May 17—Most members of the Big I Kentucky group that will be in Owensboro Tuesday, May 16, for the group's annual leadership conference are parents, or they have family or friends with children, said Erin Fosson, Big I sales and marketing director.
So when the group, formerly known as the Independent Insurance Agents of Kentucky, was searching for a service project to benefit the host community for the conference, they turned to the local public school districts, Fosson said.
On Tuesday, the 75 members of the Big I group will be collecting and organizing 1,200 take-home bags for the students of Daviess County and Owensboro schools. In order to reach the most students with the most needs, Fosson and her team reached out to Family Resource Youth Service Center representatives from each district.
Big I Kentucky will be hosting its leadership conference at the Owensboro Convention Center, Hampton Inn, and Holiday Inn on Tuesday and Wednesday of this week. Conference members will all take part in the service project, called Big I Gives Back, by helping to gather all the food items, along with representatives from each school district.
With the end of the school year quickly approaching, Fosson and the Big I group wanted to do something that would be impactful for students in their immediate future.
"The stats on children who are hungry and that utilize school meals for their main source of food are staggering," Fosson said.
Caleb York, Daviess County Public Schools school support coordinator, was contacted by representatives from Big I about this service project. He then reached out to Amanda Hirtz, with the Owensboro Public Schools district, so city schools students could benefit as well.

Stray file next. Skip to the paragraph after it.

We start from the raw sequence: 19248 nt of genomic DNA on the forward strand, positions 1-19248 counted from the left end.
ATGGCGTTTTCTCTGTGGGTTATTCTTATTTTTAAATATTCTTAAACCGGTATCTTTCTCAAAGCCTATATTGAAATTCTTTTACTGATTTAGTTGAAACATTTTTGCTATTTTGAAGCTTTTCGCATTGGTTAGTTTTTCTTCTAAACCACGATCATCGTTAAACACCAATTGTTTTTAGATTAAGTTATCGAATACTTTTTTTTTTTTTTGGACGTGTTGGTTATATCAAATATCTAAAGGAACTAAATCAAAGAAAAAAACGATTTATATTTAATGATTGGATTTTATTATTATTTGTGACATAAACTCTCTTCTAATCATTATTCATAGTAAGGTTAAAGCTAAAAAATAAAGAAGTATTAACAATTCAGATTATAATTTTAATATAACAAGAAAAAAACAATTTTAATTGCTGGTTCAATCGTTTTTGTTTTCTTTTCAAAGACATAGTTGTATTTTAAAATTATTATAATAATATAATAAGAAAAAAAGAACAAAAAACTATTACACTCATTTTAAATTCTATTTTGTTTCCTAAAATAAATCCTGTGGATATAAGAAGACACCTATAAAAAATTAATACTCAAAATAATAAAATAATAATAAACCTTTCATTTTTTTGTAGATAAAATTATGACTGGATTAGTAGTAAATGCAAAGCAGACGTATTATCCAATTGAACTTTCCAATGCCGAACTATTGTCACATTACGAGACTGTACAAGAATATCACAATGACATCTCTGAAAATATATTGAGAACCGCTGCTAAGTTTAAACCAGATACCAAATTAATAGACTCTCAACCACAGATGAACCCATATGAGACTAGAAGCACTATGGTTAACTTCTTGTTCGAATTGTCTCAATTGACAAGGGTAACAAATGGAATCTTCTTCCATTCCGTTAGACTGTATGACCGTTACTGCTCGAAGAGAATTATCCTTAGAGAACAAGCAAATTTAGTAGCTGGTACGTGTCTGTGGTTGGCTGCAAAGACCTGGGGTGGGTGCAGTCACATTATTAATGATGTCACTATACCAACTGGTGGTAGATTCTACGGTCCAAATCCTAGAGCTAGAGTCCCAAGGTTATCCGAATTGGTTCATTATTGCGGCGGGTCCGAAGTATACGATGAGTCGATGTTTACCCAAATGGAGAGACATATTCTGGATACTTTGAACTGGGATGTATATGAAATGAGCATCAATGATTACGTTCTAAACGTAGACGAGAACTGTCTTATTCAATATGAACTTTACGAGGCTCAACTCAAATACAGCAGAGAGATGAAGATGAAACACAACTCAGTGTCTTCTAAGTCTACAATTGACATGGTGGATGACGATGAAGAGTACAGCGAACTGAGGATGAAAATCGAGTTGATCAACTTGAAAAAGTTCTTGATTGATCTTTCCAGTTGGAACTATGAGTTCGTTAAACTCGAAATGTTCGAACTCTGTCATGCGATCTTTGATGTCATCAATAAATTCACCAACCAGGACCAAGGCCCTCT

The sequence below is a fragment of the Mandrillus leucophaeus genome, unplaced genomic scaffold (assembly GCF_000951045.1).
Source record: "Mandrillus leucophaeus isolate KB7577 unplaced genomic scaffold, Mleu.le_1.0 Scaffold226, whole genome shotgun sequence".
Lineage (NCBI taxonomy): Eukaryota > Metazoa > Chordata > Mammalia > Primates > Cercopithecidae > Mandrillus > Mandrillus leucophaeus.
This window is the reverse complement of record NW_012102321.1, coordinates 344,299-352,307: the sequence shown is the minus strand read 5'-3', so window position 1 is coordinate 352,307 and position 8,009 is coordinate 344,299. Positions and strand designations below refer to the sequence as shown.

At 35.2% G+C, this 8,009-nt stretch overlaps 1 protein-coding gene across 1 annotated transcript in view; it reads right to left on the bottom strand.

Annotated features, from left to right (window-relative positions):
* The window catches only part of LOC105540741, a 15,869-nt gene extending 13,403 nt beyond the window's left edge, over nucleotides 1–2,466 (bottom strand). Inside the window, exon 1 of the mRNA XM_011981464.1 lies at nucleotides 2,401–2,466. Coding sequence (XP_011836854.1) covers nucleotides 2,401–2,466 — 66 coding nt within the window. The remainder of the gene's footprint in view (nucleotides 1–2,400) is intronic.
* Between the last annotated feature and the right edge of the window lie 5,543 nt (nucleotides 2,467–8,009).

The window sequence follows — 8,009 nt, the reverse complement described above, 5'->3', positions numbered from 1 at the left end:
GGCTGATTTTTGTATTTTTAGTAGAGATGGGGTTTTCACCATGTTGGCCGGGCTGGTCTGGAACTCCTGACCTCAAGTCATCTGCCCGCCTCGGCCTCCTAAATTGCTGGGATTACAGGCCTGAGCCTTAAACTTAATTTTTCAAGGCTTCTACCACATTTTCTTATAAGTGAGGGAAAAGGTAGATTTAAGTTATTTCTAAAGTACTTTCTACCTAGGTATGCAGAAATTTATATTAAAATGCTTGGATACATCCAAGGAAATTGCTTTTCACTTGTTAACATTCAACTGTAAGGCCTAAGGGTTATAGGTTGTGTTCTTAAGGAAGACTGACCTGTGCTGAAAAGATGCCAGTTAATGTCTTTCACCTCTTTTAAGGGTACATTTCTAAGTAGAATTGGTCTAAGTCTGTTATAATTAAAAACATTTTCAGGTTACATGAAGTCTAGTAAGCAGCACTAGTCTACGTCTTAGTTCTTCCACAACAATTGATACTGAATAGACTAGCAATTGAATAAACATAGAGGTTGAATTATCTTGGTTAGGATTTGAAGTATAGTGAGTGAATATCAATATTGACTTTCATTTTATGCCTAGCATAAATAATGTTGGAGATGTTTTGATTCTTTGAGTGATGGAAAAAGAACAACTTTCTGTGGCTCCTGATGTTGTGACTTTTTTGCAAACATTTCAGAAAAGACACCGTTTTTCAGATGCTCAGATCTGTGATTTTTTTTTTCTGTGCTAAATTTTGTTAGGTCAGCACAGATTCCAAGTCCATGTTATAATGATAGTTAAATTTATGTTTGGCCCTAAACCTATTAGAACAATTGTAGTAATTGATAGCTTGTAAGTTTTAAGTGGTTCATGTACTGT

Hirtz, Owensboro Innovation Middle School youth service center coordinator, said 600 OPS students will be impacted by this donation. Each of the schools within the district will receive a specific number of bags, based on the needs of their student population.
She said this donation comes at a great time in the school year. There are always a few days in between students' last day of school, and when the district's summer feeding program begins.
"This gives them a little extra as the kids are getting ready for the mobile food routes to start up," she said.
York said that FRYSCs are always focused on removing barriers and creating opportunities for students to succeed, and that he and other FRYSC representatives are "so grateful" to groups like Big I Kentucky for giving back and serving the students and families of Daviess County and Owensboro schools.
"It is inspiring to see a group that wants to walk alongside FRYSCs, district and school staff, and community members to impact the lives of our families," he said.